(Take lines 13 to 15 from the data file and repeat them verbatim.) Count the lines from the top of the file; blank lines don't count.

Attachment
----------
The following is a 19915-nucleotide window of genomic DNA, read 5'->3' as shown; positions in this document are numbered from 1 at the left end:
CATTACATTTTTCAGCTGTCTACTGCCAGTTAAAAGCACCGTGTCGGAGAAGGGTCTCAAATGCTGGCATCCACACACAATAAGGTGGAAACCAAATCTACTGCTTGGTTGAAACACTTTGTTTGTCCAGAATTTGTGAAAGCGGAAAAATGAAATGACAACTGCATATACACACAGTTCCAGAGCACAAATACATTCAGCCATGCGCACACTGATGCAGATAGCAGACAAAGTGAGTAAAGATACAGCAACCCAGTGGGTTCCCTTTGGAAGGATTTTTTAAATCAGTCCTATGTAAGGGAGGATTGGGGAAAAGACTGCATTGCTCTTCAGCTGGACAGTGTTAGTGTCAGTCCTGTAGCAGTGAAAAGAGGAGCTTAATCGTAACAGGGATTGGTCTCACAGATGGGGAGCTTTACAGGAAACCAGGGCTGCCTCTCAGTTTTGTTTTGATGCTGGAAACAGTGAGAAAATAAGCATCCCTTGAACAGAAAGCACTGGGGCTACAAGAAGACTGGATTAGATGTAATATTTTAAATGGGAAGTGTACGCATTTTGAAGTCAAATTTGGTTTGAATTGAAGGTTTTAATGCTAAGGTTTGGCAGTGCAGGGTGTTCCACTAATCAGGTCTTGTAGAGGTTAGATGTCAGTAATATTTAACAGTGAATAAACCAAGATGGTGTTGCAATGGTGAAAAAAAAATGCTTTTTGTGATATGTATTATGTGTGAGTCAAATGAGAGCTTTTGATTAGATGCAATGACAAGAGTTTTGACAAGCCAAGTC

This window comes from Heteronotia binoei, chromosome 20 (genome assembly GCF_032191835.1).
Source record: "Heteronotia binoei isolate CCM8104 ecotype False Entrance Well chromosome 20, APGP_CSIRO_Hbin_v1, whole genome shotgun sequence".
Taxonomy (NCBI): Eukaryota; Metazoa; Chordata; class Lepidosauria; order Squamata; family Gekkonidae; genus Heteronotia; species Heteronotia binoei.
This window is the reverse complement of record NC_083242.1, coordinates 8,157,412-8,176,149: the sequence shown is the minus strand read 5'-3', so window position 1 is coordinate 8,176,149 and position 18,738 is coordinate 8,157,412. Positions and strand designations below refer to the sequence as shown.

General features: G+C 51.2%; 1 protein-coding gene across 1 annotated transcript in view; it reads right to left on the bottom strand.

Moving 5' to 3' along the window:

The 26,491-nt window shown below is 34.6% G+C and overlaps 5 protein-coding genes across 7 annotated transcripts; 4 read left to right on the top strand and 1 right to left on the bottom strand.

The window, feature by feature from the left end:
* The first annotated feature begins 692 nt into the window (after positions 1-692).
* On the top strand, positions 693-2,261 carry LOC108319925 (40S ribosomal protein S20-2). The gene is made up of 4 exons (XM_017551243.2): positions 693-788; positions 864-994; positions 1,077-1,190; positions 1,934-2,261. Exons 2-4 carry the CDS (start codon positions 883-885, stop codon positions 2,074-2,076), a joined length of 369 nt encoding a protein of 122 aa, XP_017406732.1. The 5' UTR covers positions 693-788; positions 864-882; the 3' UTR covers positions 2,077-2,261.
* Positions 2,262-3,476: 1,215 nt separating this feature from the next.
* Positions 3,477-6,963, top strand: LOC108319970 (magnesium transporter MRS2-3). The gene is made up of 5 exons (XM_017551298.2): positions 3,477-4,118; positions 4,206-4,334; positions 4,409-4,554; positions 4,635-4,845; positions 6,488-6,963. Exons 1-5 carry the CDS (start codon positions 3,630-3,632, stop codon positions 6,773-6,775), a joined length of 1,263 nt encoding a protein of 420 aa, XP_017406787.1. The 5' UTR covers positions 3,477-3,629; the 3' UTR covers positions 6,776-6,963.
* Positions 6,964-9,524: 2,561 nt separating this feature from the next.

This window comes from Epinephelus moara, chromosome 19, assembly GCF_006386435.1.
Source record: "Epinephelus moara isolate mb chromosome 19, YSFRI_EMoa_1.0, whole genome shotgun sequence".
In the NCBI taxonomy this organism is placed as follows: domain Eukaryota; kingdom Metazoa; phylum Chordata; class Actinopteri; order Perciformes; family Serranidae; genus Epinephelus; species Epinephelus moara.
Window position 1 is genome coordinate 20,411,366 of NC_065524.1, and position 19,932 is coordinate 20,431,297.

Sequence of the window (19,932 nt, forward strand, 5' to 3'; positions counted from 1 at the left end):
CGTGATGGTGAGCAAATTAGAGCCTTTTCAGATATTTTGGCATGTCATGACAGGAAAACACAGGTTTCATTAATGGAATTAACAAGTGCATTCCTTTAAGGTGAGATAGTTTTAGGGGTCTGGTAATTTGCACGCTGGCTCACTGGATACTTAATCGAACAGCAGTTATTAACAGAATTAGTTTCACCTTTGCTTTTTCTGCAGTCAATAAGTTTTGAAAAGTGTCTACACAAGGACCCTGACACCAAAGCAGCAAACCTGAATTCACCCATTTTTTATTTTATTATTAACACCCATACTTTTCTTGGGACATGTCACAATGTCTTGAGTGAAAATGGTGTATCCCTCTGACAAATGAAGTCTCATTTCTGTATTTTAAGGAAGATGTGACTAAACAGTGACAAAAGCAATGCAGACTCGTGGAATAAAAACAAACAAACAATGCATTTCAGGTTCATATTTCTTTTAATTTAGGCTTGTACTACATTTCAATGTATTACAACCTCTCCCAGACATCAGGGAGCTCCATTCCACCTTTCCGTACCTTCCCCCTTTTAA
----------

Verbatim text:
* Positions 2,262-3,476: 1,215 nt separating this feature from the next.
* Positions 3,477-6,963, top strand: LOC108319970 (magnesium transporter MRS2-3). The gene is made up of 5 exons (XM_017551298.2): positions 3,477-4,118; positions 4,206-4,334; positions 4,409-4,554; positions 4,635-4,845; positions 6,488-6,963. Exons 1-5 carry the CDS (start codon positions 3,630-3,632, stop codon positions 6,773-6,775), a joined length of 1,263 nt encoding a protein of 420 aa, XP_017406787.1. The 5' UTR covers positions 3,477-3,629; the 3' UTR covers positions 6,776-6,963.
* Positions 6,964-9,524: 2,561 nt separating this feature from the next.